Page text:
The evidence base is still growing, but initial field trials show a clear connection between sustainable soil management and cotton’s yield attributes. For other crops, meanwhile, responsible soil management has been shown to increase average yields by up to 58 per cent.

Yield effects aside, there are also market trends to consider. Faced with growing consumer pressure, big brands are expressing ever greater interest in the social and environmental footprint of the raw material they buy. Brands such as Patagonia, the North Face, Allbirds, Timberland, Mara Hoffman, and Gucci are some of those in the US$1.3-trillion fashion industry now actively seeking out ‘regenerative’ fabrics.

With charges of ‘greenwashing’ so rife these days, it is essential to have robust mechanisms in place to back up soil-health claims. While many certification initiatives now exist, such as regenagri and Regenerative Organic Certified, there’s no authoritative ‘stamp’ as yet. For our part, we are in the process of developing formal guidance for Better Cotton farmers. Clarity here will not only help producers give buyers the assurances that they seek, but it will assist in providing alignment with other emerging standards in this space.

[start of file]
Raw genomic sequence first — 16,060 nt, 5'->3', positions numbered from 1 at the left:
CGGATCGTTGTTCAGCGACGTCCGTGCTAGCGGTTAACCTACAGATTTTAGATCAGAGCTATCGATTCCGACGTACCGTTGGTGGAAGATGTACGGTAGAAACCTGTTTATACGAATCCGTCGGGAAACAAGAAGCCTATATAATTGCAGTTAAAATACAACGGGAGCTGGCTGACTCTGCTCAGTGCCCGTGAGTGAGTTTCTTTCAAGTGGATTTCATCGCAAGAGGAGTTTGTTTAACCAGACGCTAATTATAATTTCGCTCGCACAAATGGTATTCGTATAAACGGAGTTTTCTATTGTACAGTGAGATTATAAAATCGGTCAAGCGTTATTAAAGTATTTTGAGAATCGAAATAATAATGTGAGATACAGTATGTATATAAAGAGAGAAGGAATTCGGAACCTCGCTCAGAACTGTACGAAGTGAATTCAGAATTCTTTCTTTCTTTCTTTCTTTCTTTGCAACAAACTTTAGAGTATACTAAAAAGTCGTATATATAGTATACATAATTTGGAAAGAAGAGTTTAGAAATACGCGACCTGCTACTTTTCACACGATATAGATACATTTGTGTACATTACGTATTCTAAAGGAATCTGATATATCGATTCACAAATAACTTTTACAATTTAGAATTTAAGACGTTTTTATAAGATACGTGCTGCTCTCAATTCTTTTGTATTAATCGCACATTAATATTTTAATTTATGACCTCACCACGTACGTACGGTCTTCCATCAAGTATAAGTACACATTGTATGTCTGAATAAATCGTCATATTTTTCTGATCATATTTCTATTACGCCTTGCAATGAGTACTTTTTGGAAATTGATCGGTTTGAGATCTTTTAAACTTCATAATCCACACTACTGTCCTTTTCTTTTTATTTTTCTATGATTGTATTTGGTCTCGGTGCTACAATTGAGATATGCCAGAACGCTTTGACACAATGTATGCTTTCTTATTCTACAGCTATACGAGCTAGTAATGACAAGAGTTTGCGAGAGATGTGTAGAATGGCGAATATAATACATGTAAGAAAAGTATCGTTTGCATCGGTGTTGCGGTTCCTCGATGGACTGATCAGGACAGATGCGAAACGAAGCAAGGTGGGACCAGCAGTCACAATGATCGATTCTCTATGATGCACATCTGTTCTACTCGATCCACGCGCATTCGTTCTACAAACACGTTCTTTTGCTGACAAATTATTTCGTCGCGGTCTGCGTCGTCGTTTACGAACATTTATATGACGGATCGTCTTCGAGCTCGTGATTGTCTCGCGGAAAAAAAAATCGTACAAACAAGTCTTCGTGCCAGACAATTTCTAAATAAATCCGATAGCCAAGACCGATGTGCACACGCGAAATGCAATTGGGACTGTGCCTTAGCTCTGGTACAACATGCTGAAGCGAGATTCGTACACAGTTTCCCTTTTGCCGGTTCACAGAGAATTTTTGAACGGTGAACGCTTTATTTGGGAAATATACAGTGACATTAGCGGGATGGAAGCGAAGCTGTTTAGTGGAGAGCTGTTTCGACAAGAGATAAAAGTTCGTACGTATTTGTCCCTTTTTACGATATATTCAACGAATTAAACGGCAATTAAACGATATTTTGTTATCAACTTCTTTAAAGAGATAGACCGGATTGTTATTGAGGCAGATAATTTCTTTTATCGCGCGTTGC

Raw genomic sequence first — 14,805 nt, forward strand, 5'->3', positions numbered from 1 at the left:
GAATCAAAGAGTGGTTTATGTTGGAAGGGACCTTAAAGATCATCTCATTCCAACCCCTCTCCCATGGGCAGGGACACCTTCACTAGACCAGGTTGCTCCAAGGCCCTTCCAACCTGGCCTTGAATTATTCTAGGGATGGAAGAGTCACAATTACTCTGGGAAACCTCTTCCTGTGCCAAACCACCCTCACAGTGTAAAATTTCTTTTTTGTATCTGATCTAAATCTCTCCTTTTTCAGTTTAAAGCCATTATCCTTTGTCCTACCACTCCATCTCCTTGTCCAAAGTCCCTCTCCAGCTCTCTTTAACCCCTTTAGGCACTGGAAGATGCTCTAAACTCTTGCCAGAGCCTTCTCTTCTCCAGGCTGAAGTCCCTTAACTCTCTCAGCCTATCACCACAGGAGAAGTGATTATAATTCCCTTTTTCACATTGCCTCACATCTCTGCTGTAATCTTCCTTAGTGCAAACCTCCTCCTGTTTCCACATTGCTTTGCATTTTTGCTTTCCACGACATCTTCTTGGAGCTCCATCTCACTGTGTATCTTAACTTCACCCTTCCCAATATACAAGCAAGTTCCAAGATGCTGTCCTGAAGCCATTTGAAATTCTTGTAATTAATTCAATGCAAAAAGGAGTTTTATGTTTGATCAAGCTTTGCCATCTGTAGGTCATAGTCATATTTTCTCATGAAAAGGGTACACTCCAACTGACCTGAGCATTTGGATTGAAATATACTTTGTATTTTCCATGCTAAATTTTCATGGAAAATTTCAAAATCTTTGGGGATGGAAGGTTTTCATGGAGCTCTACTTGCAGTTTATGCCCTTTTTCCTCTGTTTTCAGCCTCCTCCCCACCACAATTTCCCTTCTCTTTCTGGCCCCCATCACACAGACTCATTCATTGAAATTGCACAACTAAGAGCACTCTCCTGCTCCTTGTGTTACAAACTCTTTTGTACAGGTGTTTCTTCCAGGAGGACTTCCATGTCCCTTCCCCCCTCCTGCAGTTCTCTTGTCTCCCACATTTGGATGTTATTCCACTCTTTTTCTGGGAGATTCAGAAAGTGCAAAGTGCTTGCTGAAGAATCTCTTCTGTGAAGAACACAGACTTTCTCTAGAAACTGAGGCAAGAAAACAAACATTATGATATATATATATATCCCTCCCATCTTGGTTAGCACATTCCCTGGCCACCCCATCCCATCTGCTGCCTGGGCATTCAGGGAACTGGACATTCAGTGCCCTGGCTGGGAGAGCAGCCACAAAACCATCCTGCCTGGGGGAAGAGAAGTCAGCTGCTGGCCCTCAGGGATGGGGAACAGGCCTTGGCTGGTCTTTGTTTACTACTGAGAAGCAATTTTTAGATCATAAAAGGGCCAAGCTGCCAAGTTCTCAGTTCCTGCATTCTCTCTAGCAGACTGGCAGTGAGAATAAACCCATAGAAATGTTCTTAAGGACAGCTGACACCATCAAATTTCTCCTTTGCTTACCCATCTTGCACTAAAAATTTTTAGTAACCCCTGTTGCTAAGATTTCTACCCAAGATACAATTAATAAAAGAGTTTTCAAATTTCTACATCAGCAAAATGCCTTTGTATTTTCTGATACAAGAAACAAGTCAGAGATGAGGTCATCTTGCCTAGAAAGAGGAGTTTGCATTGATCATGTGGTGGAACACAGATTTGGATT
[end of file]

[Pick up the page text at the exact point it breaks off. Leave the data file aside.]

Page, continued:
Strong as the logic is in favour of promoting soil health in global agriculture, old habits die hard. If industrial farming is to wean itself off environmentally damaging, short-term farming practices, a strong steer from government is needed. In fact, the inability of governments to act decisively is concerning. Most obviously, polluters need to be made to pay. More generally the markets need a level playing field to enable environmental initiatives to succeed. Equitable financial incentives, too, such as a recently announced US$135-million grant by the US and other international donors to expand fertilizer and soil health programmes in sub-Saharan Africa, are much needed.

As environmental delegates jet in for their next summit, be it in Montreal this week or elsewhere in the near future, a word of advice: look down – part of the solution is almost certainly right there under your feet.